What the Ebola Outbreak Means for Travelers—Updated
As new cases of Ebola continue to be reported in Liberia, Sierra Leone, and Guinea—plus two each in Nigeria and the Democratic Republic of Congo (the first outside of West Africa)—travel bans are increasing through the continent, implemented by both international airlines and local African governments. Here is what you need to know now.
Emirates and British Airways have suspended flights to the infected countries. Kenya Airways has since joined in, as has Korean Air Lines, which has canceled flights from Seoul to Nairobi—a seemingly overly cautious step since the Kenyan capital is more than 2,000 miles from the closest reported case, in Lagos, Nigeria. And the union representing Air France crews are currently petitioning the airline to halt flights to West Africa. Meanwhile, Botswana, South Africa, Kenya, and Zambia have closed their borders to people coming from Liberia, Sierra Leone, and Guinea.
These travel bans go against the official recommendation from the World Health Organization. “Because the risk of Ebola transmission on airlines is so low, WHO does not consider air transport hubs at high risk for further spread of Ebola,” says Dr. Isabelle Nuttall, director of WHO Global Capacity Alert and Response. “Unlike infections such as influenza or tuberculosis, Ebola is not airborne. It can only be transmitted by direct contact with body fluid of a person who is sick with the disease.” As we reported last week, CDC notes that only those experiencing symptoms can transmit the virus, making it unlikely that someone contagious would even make it onto a plane.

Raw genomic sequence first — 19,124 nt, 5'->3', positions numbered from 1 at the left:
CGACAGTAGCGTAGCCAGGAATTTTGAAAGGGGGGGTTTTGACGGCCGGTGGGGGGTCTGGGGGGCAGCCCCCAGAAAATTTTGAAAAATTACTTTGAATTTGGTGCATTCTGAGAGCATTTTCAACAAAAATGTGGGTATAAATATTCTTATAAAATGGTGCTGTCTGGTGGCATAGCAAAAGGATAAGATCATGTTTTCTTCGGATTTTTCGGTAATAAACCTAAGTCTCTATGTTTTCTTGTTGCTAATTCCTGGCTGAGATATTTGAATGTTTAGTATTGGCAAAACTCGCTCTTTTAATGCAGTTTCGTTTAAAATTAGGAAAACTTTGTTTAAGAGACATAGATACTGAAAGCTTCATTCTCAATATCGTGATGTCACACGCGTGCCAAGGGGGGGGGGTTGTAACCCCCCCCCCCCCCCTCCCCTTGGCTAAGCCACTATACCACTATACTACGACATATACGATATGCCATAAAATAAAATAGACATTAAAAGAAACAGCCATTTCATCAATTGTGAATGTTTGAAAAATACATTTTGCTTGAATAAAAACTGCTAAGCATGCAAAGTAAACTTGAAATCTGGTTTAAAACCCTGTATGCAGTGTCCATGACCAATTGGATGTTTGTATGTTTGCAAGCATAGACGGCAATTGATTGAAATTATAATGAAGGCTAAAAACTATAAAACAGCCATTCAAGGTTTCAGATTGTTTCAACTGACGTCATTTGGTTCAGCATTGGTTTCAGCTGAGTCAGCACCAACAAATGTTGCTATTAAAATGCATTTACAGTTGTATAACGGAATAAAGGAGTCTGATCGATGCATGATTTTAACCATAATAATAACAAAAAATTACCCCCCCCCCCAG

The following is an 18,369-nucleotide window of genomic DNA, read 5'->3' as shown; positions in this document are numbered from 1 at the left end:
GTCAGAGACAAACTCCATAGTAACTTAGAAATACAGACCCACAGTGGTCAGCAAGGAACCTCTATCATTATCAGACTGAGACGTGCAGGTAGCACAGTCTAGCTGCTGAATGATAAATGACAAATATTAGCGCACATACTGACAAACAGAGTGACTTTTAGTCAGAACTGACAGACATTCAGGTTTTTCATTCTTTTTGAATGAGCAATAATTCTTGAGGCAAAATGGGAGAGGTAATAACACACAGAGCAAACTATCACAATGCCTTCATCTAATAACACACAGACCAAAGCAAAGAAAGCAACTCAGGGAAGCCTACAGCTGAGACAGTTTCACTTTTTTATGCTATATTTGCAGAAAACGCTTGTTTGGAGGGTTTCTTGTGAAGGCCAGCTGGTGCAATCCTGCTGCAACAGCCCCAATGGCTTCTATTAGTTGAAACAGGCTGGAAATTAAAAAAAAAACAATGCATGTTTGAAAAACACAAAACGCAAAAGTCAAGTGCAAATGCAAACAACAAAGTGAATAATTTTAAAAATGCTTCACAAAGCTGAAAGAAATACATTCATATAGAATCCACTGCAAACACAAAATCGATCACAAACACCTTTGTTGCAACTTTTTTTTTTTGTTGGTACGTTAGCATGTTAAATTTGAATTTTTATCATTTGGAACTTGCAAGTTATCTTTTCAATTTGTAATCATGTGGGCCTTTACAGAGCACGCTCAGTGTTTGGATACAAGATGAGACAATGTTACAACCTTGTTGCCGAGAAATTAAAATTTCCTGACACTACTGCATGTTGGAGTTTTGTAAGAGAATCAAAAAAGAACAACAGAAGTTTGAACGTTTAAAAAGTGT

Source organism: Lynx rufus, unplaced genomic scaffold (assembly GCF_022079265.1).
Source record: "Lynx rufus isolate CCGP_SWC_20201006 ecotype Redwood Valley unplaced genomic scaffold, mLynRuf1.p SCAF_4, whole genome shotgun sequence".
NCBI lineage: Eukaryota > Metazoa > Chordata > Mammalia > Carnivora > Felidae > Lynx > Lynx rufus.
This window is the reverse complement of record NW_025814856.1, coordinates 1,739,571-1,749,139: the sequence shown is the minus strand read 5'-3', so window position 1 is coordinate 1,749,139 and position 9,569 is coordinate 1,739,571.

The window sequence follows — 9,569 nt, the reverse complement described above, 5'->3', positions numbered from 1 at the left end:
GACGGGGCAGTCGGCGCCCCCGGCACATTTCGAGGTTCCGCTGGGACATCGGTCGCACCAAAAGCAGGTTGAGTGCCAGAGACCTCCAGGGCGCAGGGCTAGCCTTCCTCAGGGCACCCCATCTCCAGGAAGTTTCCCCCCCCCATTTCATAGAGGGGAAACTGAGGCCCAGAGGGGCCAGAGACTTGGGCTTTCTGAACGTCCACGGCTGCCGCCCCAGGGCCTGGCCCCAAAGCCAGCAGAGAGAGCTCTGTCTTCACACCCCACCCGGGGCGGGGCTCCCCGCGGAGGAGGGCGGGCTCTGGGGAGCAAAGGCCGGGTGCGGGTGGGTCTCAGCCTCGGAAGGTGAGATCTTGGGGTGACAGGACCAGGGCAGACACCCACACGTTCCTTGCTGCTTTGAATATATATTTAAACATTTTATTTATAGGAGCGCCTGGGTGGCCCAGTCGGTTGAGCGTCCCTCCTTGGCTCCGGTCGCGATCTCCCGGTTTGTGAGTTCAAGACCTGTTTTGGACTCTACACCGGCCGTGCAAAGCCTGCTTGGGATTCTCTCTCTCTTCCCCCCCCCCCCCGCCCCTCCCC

Safari operators are already feeling the impact of Ebola. Those T+L spoke with reported a marked decline in call volume and an increased reluctance among clients to book in advance. Some people have even canceled trips to Southern Africa. Though the travel bans into Southern Africa countries are presumably there, in part, to support the tourism industry and ease travelers' concerns about Ebola's spread, Zambia- and Colorado-based Cherri Briggs of Explore, Inc., says they may, in fact, have the opposite effect by linking southern Africa with an area of the African continent that is actually closer to Europe. She and her colleagues stress that they do not consider there to be any risk to safari clients and staff.
What this means for those with already-booked safaris or considering a leisure trip in the near future: it is safe to proceed as planned, as far as the experts are concerned. Of course, you should only make a decision you feel comfortable with. But if you need extra peace of mind, you could buy a travel insurance plan with a Cancel for Any Reason policy (see Insuremytrip for options). For updates on the virus and where it is in Africa, Wilderness Safaris recommends checking the Southern African Tourism Update website, which has a great country-by-country guide.
Brooke Porter Katz is an Associate Editor at Travel + Leisure. Follow her on Twitter at @brookeporter1.